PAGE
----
Martian ‘air’ is extremely difficult to fly in due to the planet’s thin atmosphere.
Being 95% carbon dioxide with little oxygen, it has a pressure of just 610 pascals (0.006% of Earth’s typical atmospheric pressure), rendering aircraft rotors and lifting wings much less effective.
However, one tiny helicopter has been able to withstand the adverse conditions to set multiple world records.
NASA’s Mars helicopter Ingenuity achieved the first controlled flight on Mars on 19 April 2021, when it flew for a total of 39.1 seconds by ascending to an altitude of 3 m (9.8 ft), hovering for 30 seconds, then landing.
A year later, on 8 April 2022, Ingenuity set several records with its 25th flight, when it travelled 704 metres (2,309 ft) across Jezero crater. Officially the farthest flight on Mars to date, it also set a new groundspeed record (5.5 metres per second) and a new record for flight duration (161.3 seconds).
Its highest altitude gained within one flight was on 3 December 2022, when it soared 14 metres (46 ft) above Mars’ surface.
An artist’s illustration of Ingenuity in flight
Ingenuity is engineered differently to Earth-based helicopters.
It gets its lift from a pair of contra-rotating carbon-fibre rotors, each of which has a diameter of 1.2 m (4 ft) and spins at around 2,400 rpm, which is about five times the speed of an ordinary helicopter.
On Mars this provides only enough thrust to lift an aircraft the size of a bag of flour. Ingenuity has a mass of 1.8 kg (4 lb), resulting in a weight of 680 g (1.5 lb) in Martian gravity.
It takes 5-20 minutes for a radio signal to reach Mars from Earth, meaning Ingenuity’s flights can’t be controlled in real time.
Instead, Ingenuity flies itself.
It is controlled by an onboard computer, which executes each flight plan autonomously.
In the weeks before each of Ingenuity’s flights, mission planners at NASA’s Jet Propulsion Laboratory send a series of waypoints and landmarks that define the route it must follow.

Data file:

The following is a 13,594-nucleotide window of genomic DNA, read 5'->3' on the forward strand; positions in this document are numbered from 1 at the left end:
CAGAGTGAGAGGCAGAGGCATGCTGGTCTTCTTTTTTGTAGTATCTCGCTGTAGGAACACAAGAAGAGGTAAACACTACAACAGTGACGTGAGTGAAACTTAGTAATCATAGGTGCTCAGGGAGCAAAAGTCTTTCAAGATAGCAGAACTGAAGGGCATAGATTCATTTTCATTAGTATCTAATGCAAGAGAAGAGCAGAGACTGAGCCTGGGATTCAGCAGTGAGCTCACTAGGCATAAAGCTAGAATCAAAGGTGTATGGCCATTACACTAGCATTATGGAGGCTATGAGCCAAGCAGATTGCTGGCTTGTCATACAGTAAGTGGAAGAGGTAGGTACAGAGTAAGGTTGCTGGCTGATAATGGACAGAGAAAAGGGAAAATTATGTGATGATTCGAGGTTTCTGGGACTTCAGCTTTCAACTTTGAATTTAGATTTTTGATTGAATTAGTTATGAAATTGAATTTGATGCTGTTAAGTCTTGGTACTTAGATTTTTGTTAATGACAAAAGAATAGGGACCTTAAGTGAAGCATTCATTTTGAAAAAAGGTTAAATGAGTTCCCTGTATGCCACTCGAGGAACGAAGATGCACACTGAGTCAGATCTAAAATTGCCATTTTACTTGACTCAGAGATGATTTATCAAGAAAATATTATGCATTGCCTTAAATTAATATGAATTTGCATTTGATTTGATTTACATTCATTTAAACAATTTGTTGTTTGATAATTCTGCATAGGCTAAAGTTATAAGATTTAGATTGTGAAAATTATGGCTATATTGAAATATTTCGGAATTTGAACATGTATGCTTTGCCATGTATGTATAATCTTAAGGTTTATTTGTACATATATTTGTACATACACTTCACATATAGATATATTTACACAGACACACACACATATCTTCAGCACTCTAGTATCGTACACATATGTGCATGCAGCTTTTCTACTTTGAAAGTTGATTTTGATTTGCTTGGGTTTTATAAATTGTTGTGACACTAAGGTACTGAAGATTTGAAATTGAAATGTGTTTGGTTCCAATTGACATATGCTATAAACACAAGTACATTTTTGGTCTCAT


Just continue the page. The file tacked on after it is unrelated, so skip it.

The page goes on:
Ingenuity pictured by Perseverance’s hazard camera
It is also equipped with a suite of instruments – including a navigation camera, an inertial measurement unit, and a laser range finder – which feed into the onboard computer, allowing it to instantaneously react to flight conditions without pre-programmed human input.
This is necessary because Mars’ thin air makes Ingenuity‘s rotors prone to stalling or loss of control, so the computer needs to make constant small control inputs to keep the helicopter stable.
When Ingenuity landed on Mars with NASA’s Perseverance rover in February 2021, its navigation system was designed with the assumption that it would only be making a few short, simple flights over relatively flat terrain near Perseverance’s landing site.
As it has encountered more complex terrain on its travels, software updates and creative workarounds have been required to keep Ingenuity fit for purpose and out of danger.
For example, in areas where it’s expected to struggle with landmark acquisition, its forward motion slows down.
When NASA’s Jet Propulsion Laboratory began the Mars Helicopter project, they weren’t even sure that powered flight on Mars was possible.
However, Ingenuity has passed every test with flying colours, proving that Mars’ thin atmosphere is indeed navigable by aircraft.
Although it does not carry any scientific instruments thus cannot tell us much about Mars itself, Ingenuity has taught us many valuable lessons for the development of future Mars-bound aircraft.
In time, Ingenuity’s successors will be capable of scouting currently-inaccessible sites and setting more out-of-this-world records.